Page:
Many survivors of childhood sexual abuse report that the resulting trauma is not only devastating, but also difficult to face. It can take years, even decades for survivors to process and come to terms with the abuse or assault, and getting to a place of comfort and resolve when it comes to taking action over what happened can represent another (often long-term) challenge.
This brings a couple of key legal issues into focus, related to a survivor's right to file a lawsuit against an abuser, and/or against those who failed to meet their legal duties in connection with the abuse:
In most states, there is either a dedicated statute of limitations that applies to civil lawsuits over sexual abuse that occurred when the plaintiff was a minor, or a statute of limitations that covers all sexual abuse lawsuits, and which includes special provisions for incidents that occurred before the plaintiff reached adulthood.
This latter variety might contain more lenient deadlines and/or a "discovery rule" that acts as an extension of the deadline in situations where trauma resulting from childhood abuse or assault was suppressed, or memories were otherwise unrecalled, so that the nature and extent of psychological harm and other impacts ("damages" in legalese) was not realized.
The variety and sheer number of rules at play from state to state make it impossible to provide much detail here when it comes to statutes of limitations. But let's look at laws passed in a few states in recent years, related to survivors' rights and options.
In Arizona, a state law passed in 2019 is aimed at protecting the rights and options of survivors of childhood sexual abuse, by:
In New Jersey, under a new law that took effect in 2019:
In New York, lawmakers passed the Child Victims Act in 2019, which:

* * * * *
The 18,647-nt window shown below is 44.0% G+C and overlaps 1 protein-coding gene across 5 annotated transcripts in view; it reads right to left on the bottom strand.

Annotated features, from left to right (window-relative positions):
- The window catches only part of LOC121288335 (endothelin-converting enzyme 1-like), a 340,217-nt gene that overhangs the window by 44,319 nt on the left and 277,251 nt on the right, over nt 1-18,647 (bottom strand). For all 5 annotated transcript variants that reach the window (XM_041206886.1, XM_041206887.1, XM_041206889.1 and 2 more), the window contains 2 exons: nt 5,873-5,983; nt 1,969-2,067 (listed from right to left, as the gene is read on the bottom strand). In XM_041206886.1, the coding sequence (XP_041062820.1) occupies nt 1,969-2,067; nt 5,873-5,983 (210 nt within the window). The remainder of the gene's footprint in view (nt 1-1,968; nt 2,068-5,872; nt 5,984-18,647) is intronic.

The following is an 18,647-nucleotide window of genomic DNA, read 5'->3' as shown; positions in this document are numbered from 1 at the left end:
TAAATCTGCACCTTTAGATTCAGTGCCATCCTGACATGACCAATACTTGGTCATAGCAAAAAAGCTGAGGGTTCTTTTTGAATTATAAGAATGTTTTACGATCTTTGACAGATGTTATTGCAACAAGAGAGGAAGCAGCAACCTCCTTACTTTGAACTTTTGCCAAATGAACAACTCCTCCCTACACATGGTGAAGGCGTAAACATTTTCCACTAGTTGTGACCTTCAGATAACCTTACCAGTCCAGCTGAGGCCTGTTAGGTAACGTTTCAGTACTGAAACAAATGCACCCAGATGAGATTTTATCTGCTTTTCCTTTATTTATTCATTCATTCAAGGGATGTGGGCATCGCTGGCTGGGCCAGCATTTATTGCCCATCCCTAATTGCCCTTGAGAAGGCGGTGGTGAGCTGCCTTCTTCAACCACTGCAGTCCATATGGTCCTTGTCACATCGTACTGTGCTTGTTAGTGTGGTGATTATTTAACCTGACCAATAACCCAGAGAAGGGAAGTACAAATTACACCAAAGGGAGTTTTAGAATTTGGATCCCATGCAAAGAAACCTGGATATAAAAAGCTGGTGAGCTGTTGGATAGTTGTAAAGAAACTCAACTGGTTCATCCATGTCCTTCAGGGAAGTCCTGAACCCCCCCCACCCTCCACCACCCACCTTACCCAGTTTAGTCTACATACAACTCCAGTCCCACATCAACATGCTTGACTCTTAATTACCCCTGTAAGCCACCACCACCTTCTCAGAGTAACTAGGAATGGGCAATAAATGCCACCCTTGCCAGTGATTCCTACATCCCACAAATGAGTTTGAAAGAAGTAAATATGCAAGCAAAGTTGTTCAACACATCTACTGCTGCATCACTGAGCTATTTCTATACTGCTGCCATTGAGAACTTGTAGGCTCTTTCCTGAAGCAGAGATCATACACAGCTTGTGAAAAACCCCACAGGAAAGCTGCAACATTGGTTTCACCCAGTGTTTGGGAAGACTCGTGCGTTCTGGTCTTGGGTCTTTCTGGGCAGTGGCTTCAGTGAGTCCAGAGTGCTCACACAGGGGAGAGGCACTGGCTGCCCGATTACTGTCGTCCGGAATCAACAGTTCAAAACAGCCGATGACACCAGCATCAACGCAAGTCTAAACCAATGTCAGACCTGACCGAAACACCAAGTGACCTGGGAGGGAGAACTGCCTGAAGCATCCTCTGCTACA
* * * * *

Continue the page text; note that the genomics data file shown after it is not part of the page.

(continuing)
In North Carolina, the Sexual Assault Fast Reporting and Enforcement (SAFE Child) Act, passed in 2019, added a number of new legislative mandates related to childhood sexual abuse, including:
These are just a few examples—by no means an exhaustive list. Other states have enacted similar laws, and legislators in a number of states are currently debating the passage of laws that extend and enhance the rights of abuse survivors. For details on the current law in your state, talk with a local attorney or conduct your own research. And finally, remember that laws change, so the accuracy of the information provided here is subject to change as well.
A "statute of limitations" also applies to criminal proceedings, which are entirely separate from the civil lawsuit process, even when the same conduct or set of circumstances is the basis for both types of legal action. But, as with civil statutes of limitations over childhood sexual abuse, a number of states have also extended the criminal statute of limitations that applies to these kinds of cases.
For example, in New York, the Child Victims Act gives survivors until their 28th birthday to press criminal charges against an abuser. And in California, when potential charges include felony sexual assault of a minor, there is no criminal statute of limitations, meaning criminal charges can be brought at any time.
To understand your legal options in relation to the laws in your state, it might make sense to discuss your situation with an attorney. Any initial consultation is usually free, and everything you and the attorney discuss is (and remains) confidential, regardless of whether you end up working together. Connect with an attorney now using the tools right on this page, or learn more about finding the right attorney for you.